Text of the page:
Why is the UK worried about Huawei and what does this mean for 5G?

The Huawei controversy continues as Boris Johnson says we ‘will not risk British security”.

woman in china in crowd

Wednesday, 22 January, 2020

Bo Jo says no.

Today Boris Johnson said that he will not risk Britain’s security when upgrading the nation’s 5G communications network. However he also challenged critics of Chinese technology firm Huawei to come up with an “alternative” provider.

In an interview with BBC Breakfast, Johnson said: “The British public deserve to have access to the best possible technology. We want to put in gigabit broadband for everybody. Now if people oppose one brand or another then they have to tell us what’s the alternative.”


Huawei are accused of spying for the Chinese government by the US, a claim denied by the Chinese government. The Chinese government has a lot of control over the private sector. Some laws allow for the government to access business data or systems for ‘security purposes’.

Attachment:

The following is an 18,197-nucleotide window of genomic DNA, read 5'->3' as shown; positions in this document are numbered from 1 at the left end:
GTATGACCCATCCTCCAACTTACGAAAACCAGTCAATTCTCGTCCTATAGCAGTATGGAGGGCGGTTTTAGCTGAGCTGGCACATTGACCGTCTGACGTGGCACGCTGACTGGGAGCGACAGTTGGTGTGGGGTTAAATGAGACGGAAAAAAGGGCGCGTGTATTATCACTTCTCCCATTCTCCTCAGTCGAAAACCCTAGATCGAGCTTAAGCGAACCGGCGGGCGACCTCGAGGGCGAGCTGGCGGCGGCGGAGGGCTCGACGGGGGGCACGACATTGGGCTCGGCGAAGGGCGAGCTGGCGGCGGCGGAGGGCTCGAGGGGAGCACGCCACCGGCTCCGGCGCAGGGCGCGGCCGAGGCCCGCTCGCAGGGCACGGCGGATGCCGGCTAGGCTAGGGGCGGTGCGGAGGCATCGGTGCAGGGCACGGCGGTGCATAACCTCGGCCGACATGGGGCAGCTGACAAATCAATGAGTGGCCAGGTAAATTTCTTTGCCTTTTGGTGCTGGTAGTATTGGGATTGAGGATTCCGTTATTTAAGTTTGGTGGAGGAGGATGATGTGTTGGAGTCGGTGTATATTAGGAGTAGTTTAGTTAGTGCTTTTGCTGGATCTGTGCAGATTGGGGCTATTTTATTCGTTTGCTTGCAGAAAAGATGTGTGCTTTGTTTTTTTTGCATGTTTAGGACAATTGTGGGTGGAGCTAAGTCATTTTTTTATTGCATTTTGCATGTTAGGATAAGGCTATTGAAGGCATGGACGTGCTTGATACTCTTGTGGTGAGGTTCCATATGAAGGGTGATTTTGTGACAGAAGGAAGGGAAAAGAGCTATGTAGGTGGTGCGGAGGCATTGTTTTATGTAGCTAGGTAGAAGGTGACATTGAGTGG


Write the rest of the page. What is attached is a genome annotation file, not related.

There are also concerns because founder of Huawei, Ren Zhengfei, was an engineer in the Chinese People’s Liberation Army in the 1980s. The Chinese People’s Liberation Army is the armed wing of the Communist Party of China. They have ruled the People’s Republic of China since 1949 and are accused of many abuses of power.

The US have said using Huawei would be “nothing short of madness”. The UK has also been under pressure from the Five Eyes intelligence sharing organisation. The Five Eyes intelligence network is made up of the UK, US, Canada, Australia and New Zealand. Last year Australia banned Huawei from running its 5G broadband network.

Trade impact.

The British government seem unconcerned with risks. However, many are worried that the use of Huawei may impact upcoming post Brexit trade talks. If concessions aren’t made over the use of Huawei, the UK may be shut out of vital intelligence sharing networks.

In an effort to appease US concerns, Huawei will only be allowed to help build some “non-core” parts. This consists of items that do not store data, such as antennas. The UK have said Huawei are blocked from producing “core” parts, which could allow access to sensitive information.

Natalie Dunning author picture


Natalie Dunning is a freelance writer and Media Psychology researcher based in Manchester.

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